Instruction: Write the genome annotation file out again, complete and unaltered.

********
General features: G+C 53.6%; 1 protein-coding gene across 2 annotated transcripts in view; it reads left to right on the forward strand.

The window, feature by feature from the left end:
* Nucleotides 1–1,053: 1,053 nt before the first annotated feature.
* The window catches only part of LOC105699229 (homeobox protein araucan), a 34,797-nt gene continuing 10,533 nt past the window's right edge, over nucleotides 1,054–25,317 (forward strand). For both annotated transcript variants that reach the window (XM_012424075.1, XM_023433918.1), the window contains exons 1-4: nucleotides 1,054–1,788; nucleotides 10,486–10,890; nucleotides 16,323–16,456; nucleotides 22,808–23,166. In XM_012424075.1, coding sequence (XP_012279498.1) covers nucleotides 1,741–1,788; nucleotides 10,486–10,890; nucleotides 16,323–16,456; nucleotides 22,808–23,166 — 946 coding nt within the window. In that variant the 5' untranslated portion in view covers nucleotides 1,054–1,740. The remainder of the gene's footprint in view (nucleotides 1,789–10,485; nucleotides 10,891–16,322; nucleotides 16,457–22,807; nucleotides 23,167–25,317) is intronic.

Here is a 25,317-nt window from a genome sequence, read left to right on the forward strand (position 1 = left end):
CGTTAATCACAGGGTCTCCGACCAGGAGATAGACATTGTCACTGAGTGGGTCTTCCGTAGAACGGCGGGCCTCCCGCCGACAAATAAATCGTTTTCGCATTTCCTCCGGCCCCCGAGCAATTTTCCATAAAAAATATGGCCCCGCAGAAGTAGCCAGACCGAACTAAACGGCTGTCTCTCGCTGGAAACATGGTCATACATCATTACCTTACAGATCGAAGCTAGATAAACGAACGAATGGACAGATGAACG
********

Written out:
General features: G+C 53.6%; 1 protein-coding gene across 2 annotated transcripts in view; it reads left to right on the forward strand.

The window, feature by feature from the left end:
* Nucleotides 1–1,053: 1,053 nt before the first annotated feature.
* The window catches only part of LOC105699229 (homeobox protein araucan), a 34,797-nt gene continuing 10,533 nt past the window's right edge, over nucleotides 1,054–25,317 (forward strand). For both annotated transcript variants that reach the window (XM_012424075.1, XM_023433918.1), the window contains exons 1-4: nucleotides 1,054–1,788; nucleotides 10,486–10,890; nucleotides 16,323–16,456; nucleotides 22,808–23,166. In XM_012424075.1, coding sequence (XP_012279498.1) covers nucleotides 1,741–1,788; nucleotides 10,486–10,890; nucleotides 16,323–16,456; nucleotides 22,808–23,166 — 946 coding nt within the window. In that variant the 5' untranslated portion in view covers nucleotides 1,054–1,740. The remainder of the gene's footprint in view (nucleotides 1,789–10,485; nucleotides 10,891–16,322; nucleotides 16,457–22,807; nucleotides 23,167–25,317) is intronic.

Here is a 25,317-nt window from a genome sequence, read left to right on the forward strand (position 1 = left end):
CGTTAATCACAGGGTCTCCGACCAGGAGATAGACATTGTCACTGAGTGGGTCTTCCGTAGAACGGCGGGCCTCCCGCCGACAAATAAATCGTTTTCGCATTTCCTCCGGCCCCCGAGCAATTTTCCATAAAAAATATGGCCCCGCAGAAGTAGCCAGACCGAACTAAACGGCTGTCTCTCGCTGGAAACATGGTCATACATCATTACCTTACAGATCGAAGCTAGATAAACGAACGAATGGACAGATGAACG